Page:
By Matt Spetalnick
WASHINGTON (Reuters) - Democratic congressman John Lewis, a veteran civil rights leader, accused Republican John McCain and his running mate Sarah Palin on Saturday of "sowing the seeds of hatred and division" and said it reminded him of the segregationist era of Alabama Gov. George Wallace.
McCain, trailing Democratic presidential candidate Barack Obama in the polls in an increasingly tense campaign, quickly hit back, branding Lewis's remarks "shocking and beyond the pale" and calling on Obama to immediately repudiate them.
The Obama campaign said while Lewis was right to condemn "hateful rhetoric" the Illinois senator did not believe McCain or his policy criticism were comparable to Wallace or his segregationist policies as governor of Alabama in the 1960s.
The issue of race has mostly been an undercurrent in the presidential contest between McCain and Obama, who would be America's first black president, and it remains unknown how much of a factor it will play in the Nov. 4 vote.
Lewis's comments, posted on his re-election website, follow widely reported outbursts of anger against Obama at McCain campaign events. McCain on Friday urged his supporters to be respectful of his Democratic rival.
"I am deeply disturbed by the negative tone of the McCain-Palin campaign," said Lewis, an Obama supporter, civil rights icon and Georgia Democrat in the U.S. House of Representatives....(Click here for remainder).
By BBC News
Bill and Hillary Clinton have made their first joint campaign stop in support of Democrat Barack Obama's bid for the US presidency.
The appearance of the former first couple in Scranton, Pennsylvania, is seen as an attempt to boost Mr Obama's vote in the US blue-collar heartland.
Mr Obama's Republican opponent, John McCain, will try to revive flagging poll ratings in a key state, Virginia.
He has signalled a change in tactics after some harsh attacks on Mr Obama.
Aides say Mr McCain will unveil a new strategy for reviving the US economy, with tax cuts likely to be on the menu.
But he said he would "whip" Mr Obama's "you know what" in the last TV debate between the two candidates on Wednesday.
Election 'too important'
The Clintons joined vice-presidential candidate Joe Biden in his birthplace, the town of Scranton, Pennsylvania, to call on voters to make Mr Obama president.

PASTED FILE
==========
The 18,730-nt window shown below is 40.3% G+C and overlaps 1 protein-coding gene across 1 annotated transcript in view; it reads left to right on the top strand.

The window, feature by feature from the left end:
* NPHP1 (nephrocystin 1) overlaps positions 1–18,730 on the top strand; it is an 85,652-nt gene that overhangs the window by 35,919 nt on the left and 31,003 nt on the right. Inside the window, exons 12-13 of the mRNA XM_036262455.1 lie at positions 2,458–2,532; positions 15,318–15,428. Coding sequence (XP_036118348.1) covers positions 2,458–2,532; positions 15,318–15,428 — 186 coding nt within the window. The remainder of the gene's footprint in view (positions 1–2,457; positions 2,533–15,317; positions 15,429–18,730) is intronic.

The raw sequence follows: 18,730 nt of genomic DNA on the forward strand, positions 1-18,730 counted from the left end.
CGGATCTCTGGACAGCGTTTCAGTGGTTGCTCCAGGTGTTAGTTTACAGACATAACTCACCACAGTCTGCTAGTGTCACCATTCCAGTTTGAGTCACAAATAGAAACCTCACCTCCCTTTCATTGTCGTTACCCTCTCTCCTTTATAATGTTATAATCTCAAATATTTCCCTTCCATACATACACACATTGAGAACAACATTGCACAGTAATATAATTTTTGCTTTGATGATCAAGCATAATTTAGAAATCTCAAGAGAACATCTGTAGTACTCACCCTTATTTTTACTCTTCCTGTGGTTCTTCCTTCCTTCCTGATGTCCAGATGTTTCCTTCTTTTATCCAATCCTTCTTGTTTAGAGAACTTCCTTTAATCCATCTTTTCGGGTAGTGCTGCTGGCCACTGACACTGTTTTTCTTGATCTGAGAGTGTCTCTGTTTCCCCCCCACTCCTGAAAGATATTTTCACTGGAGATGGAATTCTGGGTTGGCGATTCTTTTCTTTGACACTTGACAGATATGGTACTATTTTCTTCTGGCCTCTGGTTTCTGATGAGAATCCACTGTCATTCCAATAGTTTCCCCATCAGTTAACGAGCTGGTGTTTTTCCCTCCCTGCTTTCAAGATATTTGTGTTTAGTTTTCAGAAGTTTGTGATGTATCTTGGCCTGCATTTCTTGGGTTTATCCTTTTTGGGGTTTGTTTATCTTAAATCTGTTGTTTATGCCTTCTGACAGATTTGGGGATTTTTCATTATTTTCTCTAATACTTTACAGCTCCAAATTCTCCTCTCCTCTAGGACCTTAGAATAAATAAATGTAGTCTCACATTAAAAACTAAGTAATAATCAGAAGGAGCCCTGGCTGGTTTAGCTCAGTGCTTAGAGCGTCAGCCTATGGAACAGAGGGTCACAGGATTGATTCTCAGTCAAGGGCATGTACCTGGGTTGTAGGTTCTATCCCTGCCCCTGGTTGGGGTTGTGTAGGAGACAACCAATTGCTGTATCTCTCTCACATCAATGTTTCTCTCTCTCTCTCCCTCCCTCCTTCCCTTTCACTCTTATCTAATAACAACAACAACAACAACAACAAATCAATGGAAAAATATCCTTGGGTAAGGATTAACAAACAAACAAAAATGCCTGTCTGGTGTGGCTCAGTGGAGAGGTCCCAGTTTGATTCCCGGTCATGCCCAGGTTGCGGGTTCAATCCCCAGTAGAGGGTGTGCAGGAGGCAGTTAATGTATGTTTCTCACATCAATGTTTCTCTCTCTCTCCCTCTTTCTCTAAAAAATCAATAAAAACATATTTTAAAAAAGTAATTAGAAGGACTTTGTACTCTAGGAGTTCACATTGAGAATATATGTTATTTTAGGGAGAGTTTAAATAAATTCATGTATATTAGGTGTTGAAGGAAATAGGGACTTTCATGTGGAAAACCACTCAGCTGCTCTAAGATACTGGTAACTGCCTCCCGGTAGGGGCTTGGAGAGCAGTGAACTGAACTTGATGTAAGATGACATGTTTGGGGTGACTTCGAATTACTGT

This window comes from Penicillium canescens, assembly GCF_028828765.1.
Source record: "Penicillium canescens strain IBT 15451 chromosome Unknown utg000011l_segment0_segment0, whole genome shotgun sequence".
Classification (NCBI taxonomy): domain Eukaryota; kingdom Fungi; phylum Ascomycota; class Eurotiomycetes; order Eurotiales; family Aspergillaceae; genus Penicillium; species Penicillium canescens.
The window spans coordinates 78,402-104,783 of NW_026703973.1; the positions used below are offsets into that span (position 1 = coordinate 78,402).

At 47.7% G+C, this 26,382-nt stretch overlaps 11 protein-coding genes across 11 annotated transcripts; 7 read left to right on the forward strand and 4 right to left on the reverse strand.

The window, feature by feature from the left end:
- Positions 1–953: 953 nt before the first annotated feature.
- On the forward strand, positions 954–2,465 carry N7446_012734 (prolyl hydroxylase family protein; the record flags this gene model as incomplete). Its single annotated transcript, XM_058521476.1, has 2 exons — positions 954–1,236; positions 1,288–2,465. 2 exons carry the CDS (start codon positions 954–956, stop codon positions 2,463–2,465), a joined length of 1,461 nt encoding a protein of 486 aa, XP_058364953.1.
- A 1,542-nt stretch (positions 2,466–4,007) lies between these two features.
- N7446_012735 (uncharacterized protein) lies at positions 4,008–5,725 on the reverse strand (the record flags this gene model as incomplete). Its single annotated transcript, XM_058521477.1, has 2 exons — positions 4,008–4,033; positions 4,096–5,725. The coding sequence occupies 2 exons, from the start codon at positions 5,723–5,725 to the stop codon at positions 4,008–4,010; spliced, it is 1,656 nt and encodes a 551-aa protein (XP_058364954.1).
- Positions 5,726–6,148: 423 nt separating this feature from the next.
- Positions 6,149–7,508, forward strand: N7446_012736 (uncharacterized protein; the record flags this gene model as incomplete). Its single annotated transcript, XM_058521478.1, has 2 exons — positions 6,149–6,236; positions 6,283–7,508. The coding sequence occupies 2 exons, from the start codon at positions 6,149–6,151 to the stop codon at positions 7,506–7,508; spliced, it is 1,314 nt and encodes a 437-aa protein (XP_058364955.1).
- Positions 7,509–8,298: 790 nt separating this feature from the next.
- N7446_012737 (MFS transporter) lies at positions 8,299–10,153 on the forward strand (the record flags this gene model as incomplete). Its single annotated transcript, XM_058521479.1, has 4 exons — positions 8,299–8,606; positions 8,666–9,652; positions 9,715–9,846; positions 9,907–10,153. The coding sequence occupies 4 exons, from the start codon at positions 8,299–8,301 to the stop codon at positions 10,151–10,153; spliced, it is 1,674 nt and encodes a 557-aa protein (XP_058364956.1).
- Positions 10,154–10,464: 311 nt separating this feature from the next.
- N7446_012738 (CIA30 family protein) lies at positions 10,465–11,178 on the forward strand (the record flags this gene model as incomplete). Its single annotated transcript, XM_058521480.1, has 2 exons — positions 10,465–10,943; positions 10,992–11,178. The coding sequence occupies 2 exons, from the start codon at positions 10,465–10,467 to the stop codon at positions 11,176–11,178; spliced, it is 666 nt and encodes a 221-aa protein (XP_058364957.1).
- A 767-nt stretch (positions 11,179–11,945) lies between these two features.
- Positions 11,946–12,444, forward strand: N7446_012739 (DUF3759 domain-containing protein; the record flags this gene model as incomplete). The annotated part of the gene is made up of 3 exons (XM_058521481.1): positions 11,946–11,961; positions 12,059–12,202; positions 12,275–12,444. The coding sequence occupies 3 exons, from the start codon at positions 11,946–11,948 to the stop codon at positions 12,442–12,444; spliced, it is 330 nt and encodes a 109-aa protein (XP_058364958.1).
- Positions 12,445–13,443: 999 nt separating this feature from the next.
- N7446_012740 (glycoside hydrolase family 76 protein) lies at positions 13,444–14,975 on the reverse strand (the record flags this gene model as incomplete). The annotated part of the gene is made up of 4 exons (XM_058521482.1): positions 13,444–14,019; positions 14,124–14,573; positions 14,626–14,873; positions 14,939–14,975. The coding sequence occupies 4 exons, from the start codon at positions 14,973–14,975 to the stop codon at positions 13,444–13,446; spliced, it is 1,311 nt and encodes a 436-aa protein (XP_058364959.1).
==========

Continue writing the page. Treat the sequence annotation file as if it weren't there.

This was their first campaign appearance together since Mr Obama narrowly defeated Mrs Clinton in the Democratic primaries earlier this year.
"This election is too important to sit on the sidelines of history," said Mrs Clinton, who defeated Mr. Obama in the Pennsylvania primary by 10 percentage points....(Click here for remainder).
By Mark Z. Barabak & Dan Morain
Los Angeles Times
Barack Obama's recent surge in the presidential race has been credited to a rise in voters' concerns about their money. It helps that Obama himself has a lot of money.
Spurning federal funds -- and the spending restrictions that go with them -- the Democratic nominee has racked up an enormous cash advantage that he is using to dominate the television airwaves.
The week before last, Obama outspent Republican nominee John McCain in all of the most competitive states, save for Iowa and Minnesota, where he has a comfortable lead in recent polls.
More significantly, Obama has used his financial edge to turn once-reliable GOP states into hard-fought battlegrounds. In that same week, according to an independent study, Obama outspent McCain by more than 8 to 1 in North Carolina and 3 to 1 in Indiana. No Democrat has won either state in more than three decades.
Obama has "stretched the playing field," said Edward Carmines, who teaches political science at Indiana University. "Now, in the last month of the campaign, Sen. McCain is having to make very tough decisions where to spend his money."
Obama's financial edge results from his decision to become the first candidate to forgo public funding since the federal system was adopted in 1976 after the Watergate scandal. McCain accepted $84.1 million from Washington, and that is all he can spend. But the Illinois senator rejected the taxpayer money, betting he could raise a lot more. And he has....(Click here for remainder).
By Chris Cillizza
The Washington Post's 'The Fix'
It was deja vu all over again for John McCain last week.
The rapid drop of the Dow Jones Industrial Average kept the economy front and center, playing into the hands of Barack Obama and Democrats up and down the ballot.
The McCain campaign still seemed divided over how hard to push the character issue against Obama -- one minute claiming the Illinois senator's ties to Bill Ayers and Tony Rezko were fair game and the next calling for civility and lessening of hostility. (For more on McCain's divided mind on the issue, check out this Fix post from earlier in the week.)
Couple those factors with a massive spending edge for Obama on television, and it's not hard to understand why the Illinois senator sits above 300 electoral votes for the second week of Fix picks in a row.
And, even this map may undersell Obama's strength somewhat as his heavy advertising in places like Florida, North Carolina and Indiana -- 53 total electoral votes -- have turned all three states into true tossups. If Obama were to sweep those three states, he would stand at 364 electoral votes -- the most since Bill Clinton won re-election over former Kansas Sen. Bob Dole with 379 electoral votes in 1996.
McCain's options are far more limited. Ohio remains a crucial battleground that he must hold if he wants to win the presidency -- new polling out Sunday showed McCain with a statistically insignificant 48 percent to 46 percent edge -- a four point gain for Obama since the last poll three week ago....(Click here for remainder).
Posted by Bret Carbone at 1:03 PM